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Governance in Healthcare: Seen as a Business Capability

Related to the trend of recognizing the difference between information and data, content, and knowledge is that governance of information requires it be viewed as a business capability. This recognition is starting to take hold because healthcare organizations are realizing that it is the business needs and drivers that supply the context for data, content, or knowledge housed by IT.

Therefore, understanding, governing, and prioritizing the rules, processes, and controls must account for this contextualization.

Data, content, and knowledge are still the realm of IT, as are the technologies used to house, manage, and transmit them. However, governance and tight collaboration between IT and the business continues to be critical. What this equates to is more active and integral involvement of business personnel and subject matter experts in the governance program.

Governance in general is a focus upon behaviors in the use and management of information, content, and knowledge. Therefore, the emphasis is upon people and process, which is exactly why information governance is being recognized as a business capability.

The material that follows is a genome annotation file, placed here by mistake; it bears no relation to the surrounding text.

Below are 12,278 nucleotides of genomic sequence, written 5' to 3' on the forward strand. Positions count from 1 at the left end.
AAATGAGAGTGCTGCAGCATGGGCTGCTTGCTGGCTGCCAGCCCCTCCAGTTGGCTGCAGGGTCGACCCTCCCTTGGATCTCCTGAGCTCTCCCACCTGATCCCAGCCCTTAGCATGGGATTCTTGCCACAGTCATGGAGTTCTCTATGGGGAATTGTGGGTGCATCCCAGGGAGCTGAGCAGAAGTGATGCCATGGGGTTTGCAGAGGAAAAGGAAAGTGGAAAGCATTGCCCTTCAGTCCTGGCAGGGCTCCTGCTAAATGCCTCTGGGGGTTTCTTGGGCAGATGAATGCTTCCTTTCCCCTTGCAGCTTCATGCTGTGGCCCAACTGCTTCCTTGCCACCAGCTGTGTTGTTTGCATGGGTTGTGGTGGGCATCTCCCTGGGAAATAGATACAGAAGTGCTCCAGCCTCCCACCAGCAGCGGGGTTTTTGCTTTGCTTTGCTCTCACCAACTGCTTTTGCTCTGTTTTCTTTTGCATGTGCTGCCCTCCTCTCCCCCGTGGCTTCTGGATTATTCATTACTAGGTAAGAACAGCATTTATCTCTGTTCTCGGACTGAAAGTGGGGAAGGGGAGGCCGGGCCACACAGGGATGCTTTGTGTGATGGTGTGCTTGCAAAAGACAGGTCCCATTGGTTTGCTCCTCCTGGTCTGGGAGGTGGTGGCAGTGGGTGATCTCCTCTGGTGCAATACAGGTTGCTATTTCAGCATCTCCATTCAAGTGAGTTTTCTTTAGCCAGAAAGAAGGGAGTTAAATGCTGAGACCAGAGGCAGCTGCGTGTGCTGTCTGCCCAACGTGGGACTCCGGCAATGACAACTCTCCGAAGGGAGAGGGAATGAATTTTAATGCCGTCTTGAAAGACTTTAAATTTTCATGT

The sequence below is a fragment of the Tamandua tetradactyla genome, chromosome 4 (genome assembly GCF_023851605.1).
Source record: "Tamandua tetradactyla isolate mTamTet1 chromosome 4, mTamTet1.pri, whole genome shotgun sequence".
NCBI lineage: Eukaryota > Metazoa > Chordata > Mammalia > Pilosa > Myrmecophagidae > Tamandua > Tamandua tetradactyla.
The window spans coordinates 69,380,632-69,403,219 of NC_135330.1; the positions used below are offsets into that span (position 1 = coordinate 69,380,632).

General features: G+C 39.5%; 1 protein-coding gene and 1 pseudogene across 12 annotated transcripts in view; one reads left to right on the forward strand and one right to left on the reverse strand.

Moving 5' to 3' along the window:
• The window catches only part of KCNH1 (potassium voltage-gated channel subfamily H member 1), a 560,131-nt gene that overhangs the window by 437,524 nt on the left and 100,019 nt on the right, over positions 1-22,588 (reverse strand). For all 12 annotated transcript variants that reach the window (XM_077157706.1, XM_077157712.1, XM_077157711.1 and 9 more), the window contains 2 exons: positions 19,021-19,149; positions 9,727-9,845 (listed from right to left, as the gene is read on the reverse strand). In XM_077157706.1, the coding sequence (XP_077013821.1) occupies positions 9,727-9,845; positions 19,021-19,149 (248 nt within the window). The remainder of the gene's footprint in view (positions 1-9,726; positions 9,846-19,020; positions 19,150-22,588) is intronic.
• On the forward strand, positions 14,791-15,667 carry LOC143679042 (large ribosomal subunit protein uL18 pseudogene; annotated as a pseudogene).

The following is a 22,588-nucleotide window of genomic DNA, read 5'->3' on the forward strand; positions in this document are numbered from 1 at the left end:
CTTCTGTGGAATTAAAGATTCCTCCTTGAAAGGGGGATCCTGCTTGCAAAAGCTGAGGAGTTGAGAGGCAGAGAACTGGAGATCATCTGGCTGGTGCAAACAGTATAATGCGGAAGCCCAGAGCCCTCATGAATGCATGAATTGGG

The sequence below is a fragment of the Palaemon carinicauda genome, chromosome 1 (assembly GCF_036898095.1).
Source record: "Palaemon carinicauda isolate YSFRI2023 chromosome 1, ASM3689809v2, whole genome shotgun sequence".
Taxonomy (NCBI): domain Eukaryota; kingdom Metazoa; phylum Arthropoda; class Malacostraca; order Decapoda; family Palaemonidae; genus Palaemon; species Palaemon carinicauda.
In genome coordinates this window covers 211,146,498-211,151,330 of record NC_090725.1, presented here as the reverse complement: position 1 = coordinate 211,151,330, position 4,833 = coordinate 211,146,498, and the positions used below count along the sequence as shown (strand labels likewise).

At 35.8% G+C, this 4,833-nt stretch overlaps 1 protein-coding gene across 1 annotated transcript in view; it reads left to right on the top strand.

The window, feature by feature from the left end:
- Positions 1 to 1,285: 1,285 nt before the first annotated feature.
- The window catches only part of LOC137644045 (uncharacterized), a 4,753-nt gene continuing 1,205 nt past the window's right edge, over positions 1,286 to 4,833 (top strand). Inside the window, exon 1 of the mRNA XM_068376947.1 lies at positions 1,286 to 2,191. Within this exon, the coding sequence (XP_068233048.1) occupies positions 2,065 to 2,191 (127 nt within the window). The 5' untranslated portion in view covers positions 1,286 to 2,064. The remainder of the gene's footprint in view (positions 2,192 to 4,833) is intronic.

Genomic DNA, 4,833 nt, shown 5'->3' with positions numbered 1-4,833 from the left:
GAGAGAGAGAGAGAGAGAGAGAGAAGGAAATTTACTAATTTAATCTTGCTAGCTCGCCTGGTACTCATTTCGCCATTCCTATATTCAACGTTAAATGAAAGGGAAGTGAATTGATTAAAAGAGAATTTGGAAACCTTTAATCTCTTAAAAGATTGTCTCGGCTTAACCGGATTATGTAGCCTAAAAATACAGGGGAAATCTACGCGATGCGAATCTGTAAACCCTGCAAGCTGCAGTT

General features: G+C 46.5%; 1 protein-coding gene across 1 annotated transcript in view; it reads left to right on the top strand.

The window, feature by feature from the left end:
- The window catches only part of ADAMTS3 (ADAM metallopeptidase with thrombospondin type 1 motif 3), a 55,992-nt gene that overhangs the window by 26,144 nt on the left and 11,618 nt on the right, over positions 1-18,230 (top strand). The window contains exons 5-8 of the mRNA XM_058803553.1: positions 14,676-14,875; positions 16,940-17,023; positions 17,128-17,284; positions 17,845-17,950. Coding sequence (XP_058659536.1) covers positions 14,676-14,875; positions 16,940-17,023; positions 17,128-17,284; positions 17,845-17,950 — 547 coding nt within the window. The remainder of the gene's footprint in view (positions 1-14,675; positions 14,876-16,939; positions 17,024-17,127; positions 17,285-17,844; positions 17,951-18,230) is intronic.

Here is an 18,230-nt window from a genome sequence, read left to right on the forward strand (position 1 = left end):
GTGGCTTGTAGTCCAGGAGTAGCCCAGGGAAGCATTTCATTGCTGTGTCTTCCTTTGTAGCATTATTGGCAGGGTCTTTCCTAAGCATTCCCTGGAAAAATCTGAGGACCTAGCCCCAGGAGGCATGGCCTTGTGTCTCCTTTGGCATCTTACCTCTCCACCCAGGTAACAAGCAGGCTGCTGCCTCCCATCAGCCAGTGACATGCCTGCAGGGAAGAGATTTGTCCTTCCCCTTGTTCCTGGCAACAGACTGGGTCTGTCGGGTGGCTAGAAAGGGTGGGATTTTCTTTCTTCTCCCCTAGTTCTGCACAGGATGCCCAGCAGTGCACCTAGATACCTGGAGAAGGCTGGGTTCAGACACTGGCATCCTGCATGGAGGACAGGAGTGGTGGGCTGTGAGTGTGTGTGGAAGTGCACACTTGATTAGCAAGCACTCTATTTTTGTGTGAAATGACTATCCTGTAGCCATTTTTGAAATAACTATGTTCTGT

This trend is further evidenced by the industry as a whole actively separating the concept of data governance versus information governance in product and service literature.

For example, the American Health Information Management Association (AHIMA) has spent the last few years evolving and socializing its framework and approach to information governance for the healthcare industry by appealing to the idea that it is the business that both drives and is responsible for the success of information governance for the organization, especially as it must move from the fee-for-service model to value-based care.

Be aware that despite this trend, “recognizing” does not always equate to “operationalizing.” There are still significant challenges for attaining active involvement of business resources in the day-to-day operations of a governance program. This level of success in dealing with this challenge will play a critical role in the ultimate success of truly establishing governance as a business capability.

This blog was co-authored by Mark Steinbacher and Priyal Patel.

To learn more about the rebirth of governance in healthcare, and exploring the trends and impact on patients and organizational operations, you can download the guide below.

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Juliet Silver, General Manager, Corporate Operations, EMEA

Juliet has over 20 years of executive leadership in management consulting, IT, finance, and operations. She provides thought leadership backed by extensive experience in all strategy phases, including initial business visioning, strategy and roadmaps, ROI justification, and program execution. She leverages her cross-industry experience and management consulting and technology experience to support European clients in realizing their vision.

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